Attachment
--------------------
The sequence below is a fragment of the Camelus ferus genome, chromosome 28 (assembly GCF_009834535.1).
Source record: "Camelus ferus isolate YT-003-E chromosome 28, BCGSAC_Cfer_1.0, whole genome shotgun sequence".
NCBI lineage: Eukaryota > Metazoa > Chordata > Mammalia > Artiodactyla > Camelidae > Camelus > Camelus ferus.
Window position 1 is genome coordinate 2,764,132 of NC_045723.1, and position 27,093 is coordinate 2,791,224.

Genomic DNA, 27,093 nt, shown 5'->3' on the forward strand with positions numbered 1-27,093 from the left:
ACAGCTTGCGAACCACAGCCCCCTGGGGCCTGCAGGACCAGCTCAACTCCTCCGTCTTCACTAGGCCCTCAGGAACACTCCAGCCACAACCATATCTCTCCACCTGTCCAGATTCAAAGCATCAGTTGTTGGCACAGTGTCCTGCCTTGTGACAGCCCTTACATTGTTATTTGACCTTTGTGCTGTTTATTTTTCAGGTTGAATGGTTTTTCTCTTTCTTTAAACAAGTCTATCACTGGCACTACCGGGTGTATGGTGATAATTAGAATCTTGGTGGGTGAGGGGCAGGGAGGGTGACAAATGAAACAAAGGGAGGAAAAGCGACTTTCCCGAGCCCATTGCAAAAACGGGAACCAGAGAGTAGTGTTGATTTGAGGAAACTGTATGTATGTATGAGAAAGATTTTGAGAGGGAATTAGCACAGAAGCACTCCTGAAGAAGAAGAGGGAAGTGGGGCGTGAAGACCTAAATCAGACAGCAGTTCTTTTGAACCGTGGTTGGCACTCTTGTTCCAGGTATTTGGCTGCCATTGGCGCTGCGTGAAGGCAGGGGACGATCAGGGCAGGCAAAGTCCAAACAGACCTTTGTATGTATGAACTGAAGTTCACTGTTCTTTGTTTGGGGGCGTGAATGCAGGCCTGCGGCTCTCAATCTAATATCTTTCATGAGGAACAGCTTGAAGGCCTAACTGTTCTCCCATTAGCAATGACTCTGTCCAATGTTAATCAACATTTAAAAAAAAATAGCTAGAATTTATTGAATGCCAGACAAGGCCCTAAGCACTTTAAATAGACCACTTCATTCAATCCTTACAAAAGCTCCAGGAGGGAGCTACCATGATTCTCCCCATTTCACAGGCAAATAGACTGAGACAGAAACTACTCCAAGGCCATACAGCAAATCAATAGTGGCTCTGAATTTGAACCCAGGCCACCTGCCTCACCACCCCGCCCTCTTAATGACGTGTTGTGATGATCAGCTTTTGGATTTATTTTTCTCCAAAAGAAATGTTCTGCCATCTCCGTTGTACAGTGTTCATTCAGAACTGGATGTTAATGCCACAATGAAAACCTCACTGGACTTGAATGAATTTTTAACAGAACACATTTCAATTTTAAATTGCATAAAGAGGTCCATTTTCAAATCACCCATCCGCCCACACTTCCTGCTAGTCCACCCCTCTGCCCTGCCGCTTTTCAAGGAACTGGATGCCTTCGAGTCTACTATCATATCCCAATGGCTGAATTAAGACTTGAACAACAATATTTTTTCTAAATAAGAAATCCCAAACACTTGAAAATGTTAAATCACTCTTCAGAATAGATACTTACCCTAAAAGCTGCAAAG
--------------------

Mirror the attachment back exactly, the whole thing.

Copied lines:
The sequence below is a fragment of the Camelus ferus genome, chromosome 28 (assembly GCF_009834535.1).
Source record: "Camelus ferus isolate YT-003-E chromosome 28, BCGSAC_Cfer_1.0, whole genome shotgun sequence".
NCBI lineage: Eukaryota > Metazoa > Chordata > Mammalia > Artiodactyla > Camelidae > Camelus > Camelus ferus.
Window position 1 is genome coordinate 2,764,132 of NC_045723.1, and position 27,093 is coordinate 2,791,224.

Genomic DNA, 27,093 nt, shown 5'->3' on the forward strand with positions numbered 1-27,093 from the left:
ACAGCTTGCGAACCACAGCCCCCTGGGGCCTGCAGGACCAGCTCAACTCCTCCGTCTTCACTAGGCCCTCAGGAACACTCCAGCCACAACCATATCTCTCCACCTGTCCAGATTCAAAGCATCAGTTGTTGGCACAGTGTCCTGCCTTGTGACAGCCCTTACATTGTTATTTGACCTTTGTGCTGTTTATTTTTCAGGTTGAATGGTTTTTCTCTTTCTTTAAACAAGTCTATCACTGGCACTACCGGGTGTATGGTGATAATTAGAATCTTGGTGGGTGAGGGGCAGGGAGGGTGACAAATGAAACAAAGGGAGGAAAAGCGACTTTCCCGAGCCCATTGCAAAAACGGGAACCAGAGAGTAGTGTTGATTTGAGGAAACTGTATGTATGTATGAGAAAGATTTTGAGAGGGAATTAGCACAGAAGCACTCCTGAAGAAGAAGAGGGAAGTGGGGCGTGAAGACCTAAATCAGACAGCAGTTCTTTTGAACCGTGGTTGGCACTCTTGTTCCAGGTATTTGGCTGCCATTGGCGCTGCGTGAAGGCAGGGGACGATCAGGGCAGGCAAAGTCCAAACAGACCTTTGTATGTATGAACTGAAGTTCACTGTTCTTTGTTTGGGGGCGTGAATGCAGGCCTGCGGCTCTCAATCTAATATCTTTCATGAGGAACAGCTTGAAGGCCTAACTGTTCTCCCATTAGCAATGACTCTGTCCAATGTTAATCAACATTTAAAAAAAAATAGCTAGAATTTATTGAATGCCAGACAAGGCCCTAAGCACTTTAAATAGACCACTTCATTCAATCCTTACAAAAGCTCCAGGAGGGAGCTACCATGATTCTCCCCATTTCACAGGCAAATAGACTGAGACAGAAACTACTCCAAGGCCATACAGCAAATCAATAGTGGCTCTGAATTTGAACCCAGGCCACCTGCCTCACCACCCCGCCCTCTTAATGACGTGTTGTGATGATCAGCTTTTGGATTTATTTTTCTCCAAAAGAAATGTTCTGCCATCTCCGTTGTACAGTGTTCATTCAGAACTGGATGTTAATGCCACAATGAAAACCTCACTGGACTTGAATGAATTTTTAACAGAACACATTTCAATTTTAAATTGCATAAAGAGGTCCATTTTCAAATCACCCATCCGCCCACACTTCCTGCTAGTCCACCCCTCTGCCCTGCCGCTTTTCAAGGAACTGGATGCCTTCGAGTCTACTATCATATCCCAATGGCTGAATTAAGACTTGAACAACAATATTTTTTCTAAATAAGAAATCCCAAACACTTGAAAATGTTAAATCACTCTTCAGAATAGATACTTACCCTAAAAGCTGCAAAG